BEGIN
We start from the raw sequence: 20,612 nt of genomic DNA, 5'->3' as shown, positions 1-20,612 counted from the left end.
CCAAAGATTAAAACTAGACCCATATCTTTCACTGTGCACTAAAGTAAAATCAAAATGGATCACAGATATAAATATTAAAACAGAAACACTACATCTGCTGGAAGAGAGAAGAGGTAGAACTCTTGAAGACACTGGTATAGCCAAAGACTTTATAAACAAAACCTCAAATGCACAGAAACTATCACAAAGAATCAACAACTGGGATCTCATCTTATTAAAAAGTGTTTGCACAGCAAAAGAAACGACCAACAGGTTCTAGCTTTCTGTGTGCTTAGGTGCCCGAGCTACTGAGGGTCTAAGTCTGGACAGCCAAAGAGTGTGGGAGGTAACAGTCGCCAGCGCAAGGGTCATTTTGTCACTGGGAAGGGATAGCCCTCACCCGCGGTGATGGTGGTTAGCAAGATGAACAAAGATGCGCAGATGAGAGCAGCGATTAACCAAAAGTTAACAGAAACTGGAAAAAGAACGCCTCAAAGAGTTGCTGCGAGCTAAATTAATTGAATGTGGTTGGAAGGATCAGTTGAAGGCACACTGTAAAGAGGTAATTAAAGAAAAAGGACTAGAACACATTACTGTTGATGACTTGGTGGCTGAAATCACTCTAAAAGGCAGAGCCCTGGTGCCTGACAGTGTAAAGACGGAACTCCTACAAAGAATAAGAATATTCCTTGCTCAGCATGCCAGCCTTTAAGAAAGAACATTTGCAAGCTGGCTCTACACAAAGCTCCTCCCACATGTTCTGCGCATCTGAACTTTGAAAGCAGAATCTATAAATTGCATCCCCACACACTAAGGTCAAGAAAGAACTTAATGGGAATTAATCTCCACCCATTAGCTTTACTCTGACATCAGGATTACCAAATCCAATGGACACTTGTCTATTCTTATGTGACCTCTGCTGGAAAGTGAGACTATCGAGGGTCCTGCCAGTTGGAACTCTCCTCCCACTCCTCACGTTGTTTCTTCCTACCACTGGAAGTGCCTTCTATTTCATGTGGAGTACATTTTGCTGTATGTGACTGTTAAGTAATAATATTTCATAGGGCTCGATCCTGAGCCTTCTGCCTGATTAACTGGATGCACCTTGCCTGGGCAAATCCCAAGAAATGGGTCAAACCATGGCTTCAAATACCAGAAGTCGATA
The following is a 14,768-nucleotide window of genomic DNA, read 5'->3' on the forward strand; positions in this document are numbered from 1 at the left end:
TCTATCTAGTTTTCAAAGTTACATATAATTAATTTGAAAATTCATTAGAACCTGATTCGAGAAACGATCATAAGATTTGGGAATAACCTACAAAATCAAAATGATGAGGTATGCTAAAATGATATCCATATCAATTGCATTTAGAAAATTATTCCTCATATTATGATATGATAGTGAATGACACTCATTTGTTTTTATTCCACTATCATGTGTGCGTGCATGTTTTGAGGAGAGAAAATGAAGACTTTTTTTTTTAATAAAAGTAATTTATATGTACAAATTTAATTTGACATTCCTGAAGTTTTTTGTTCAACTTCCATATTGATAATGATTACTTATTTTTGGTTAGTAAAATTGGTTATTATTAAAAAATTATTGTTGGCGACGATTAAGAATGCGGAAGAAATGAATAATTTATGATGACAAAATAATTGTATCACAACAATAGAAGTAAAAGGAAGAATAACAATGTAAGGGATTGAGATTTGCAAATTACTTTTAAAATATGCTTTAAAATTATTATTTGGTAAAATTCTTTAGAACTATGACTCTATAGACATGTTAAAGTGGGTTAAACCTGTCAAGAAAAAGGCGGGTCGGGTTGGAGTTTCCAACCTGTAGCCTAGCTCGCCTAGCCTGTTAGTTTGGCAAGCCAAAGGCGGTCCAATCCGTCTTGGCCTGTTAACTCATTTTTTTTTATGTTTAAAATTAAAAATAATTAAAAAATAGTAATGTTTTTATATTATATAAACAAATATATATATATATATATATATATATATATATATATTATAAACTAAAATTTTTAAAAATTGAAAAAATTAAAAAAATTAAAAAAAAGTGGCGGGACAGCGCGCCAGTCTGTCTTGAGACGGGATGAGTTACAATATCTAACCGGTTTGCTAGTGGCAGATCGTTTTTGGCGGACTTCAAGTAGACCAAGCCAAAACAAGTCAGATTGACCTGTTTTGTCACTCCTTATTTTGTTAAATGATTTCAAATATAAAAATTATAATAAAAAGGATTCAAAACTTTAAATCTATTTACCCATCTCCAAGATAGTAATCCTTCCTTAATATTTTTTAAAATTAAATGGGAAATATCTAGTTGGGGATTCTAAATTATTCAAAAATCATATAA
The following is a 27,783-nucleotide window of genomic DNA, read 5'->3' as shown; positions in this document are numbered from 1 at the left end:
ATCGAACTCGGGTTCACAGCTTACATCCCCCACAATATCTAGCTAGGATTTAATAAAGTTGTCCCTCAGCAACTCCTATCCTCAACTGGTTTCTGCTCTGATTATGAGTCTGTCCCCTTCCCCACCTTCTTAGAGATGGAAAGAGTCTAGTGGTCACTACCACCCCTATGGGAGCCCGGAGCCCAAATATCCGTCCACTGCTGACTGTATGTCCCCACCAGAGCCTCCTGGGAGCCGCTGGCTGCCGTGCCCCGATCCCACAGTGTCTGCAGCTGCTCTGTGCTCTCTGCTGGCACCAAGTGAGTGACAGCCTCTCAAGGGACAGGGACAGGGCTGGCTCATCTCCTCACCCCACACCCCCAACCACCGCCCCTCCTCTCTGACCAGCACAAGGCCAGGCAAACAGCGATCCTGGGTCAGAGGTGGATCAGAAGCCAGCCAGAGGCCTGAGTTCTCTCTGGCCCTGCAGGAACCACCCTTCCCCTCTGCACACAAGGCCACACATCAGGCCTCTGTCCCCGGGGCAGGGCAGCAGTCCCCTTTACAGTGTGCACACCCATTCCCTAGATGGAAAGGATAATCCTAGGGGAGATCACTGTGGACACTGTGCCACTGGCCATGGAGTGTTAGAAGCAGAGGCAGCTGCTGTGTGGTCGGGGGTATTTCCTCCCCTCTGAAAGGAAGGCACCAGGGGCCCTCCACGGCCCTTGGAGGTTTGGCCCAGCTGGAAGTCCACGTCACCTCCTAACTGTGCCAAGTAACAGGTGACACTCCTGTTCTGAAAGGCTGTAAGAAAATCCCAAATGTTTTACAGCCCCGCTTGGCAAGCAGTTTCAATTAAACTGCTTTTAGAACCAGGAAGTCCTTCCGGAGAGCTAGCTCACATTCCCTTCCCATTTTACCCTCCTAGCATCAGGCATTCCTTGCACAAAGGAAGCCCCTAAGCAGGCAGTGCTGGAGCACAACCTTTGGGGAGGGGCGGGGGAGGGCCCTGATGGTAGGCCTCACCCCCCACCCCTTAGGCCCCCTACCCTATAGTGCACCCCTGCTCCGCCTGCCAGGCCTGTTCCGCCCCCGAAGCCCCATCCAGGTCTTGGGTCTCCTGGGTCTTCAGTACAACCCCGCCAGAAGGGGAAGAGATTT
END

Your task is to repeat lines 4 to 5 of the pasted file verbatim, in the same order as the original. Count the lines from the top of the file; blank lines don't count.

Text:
TCTATCTAGTTTTCAAAGTTACATATAATTAATTTGAAAATTCATTAGAACCTGATTCGAGAAACGATCATAAGATTTGGGAATAACCTACAAAATCAAAATGATGAGGTATGCTAAAATGATATCCATATCAATTGCATTTAGAAAATTATTCCTCATATTATGATATGATAGTGAATGACACTCATTTGTTTTTATTCCACTATCATGTGTGCGTGCATGTTTTGAGGAGAGAAAATGAAGACTTTTTTTTTTAATAAAAGTAATTTATATGTACAAATTTAATTTGACATTCCTGAAGTTTTTTGTTCAACTTCCATATTGATAATGATTACTTATTTTTGGTTAGTAAAATTGGTTATTATTAAAAAATTATTGTTGGCGACGATTAAGAATGCGGAAGAAATGAATAATTTATGATGACAAAATAATTGTATCACAACAATAGAAGTAAAAGGAAGAATAACAATGTAAGGGATTGAGATTTGCAAATTACTTTTAAAATATGCTTTAAAATTATTATTTGGTAAAATTCTTTAGAACTATGACTCTATAGACATGTTAAAGTGGGTTAAACCTGTCAAGAAAAAGGCGGGTCGGGTTGGAGTTTCCAACCTGTAGCCTAGCTCGCCTAGCCTGTTAGTTTGGCAAGCCAAAGGCGGTCCAATCCGTCTTGGCCTGTTAACTCATTTTTTTTTATGTTTAAAATTAAAAATAATTAAAAAATAGTAATGTTTTTATATTATATAAACAAATATATATATATATATATATATATATATATATATATTATAAACTAAAATTTTTAAAAATTGAAAAAATTAAAAAAATTAAAAAAAAGTGGCGGGACAGCGCGCCAGTCTGTCTTGAGACGGGATGAGTTACAATATCTAACCGGTTTGCTAGTGGCAGATCGTTTTTGGCGGACTTCAAGTAGACCAAGCCAAAACAAGTCAGATTGACCTGTTTTGTCACTCCTTATTTTGTTAAATGATTTCAAATATAAAAATTATAATAAAAAGGATTCAAAACTTTAAATCTATTTACCCATCTCCAAGATAGTAATCCTTCCTTAATATTTTTTAAAATTAAATGGGAAATATCTAGTTGGGGATTCTAAATTATTCAAAAATCATATAA
The following is a 27,783-nucleotide window of genomic DNA, read 5'->3' as shown; positions in this document are numbered from 1 at the left end: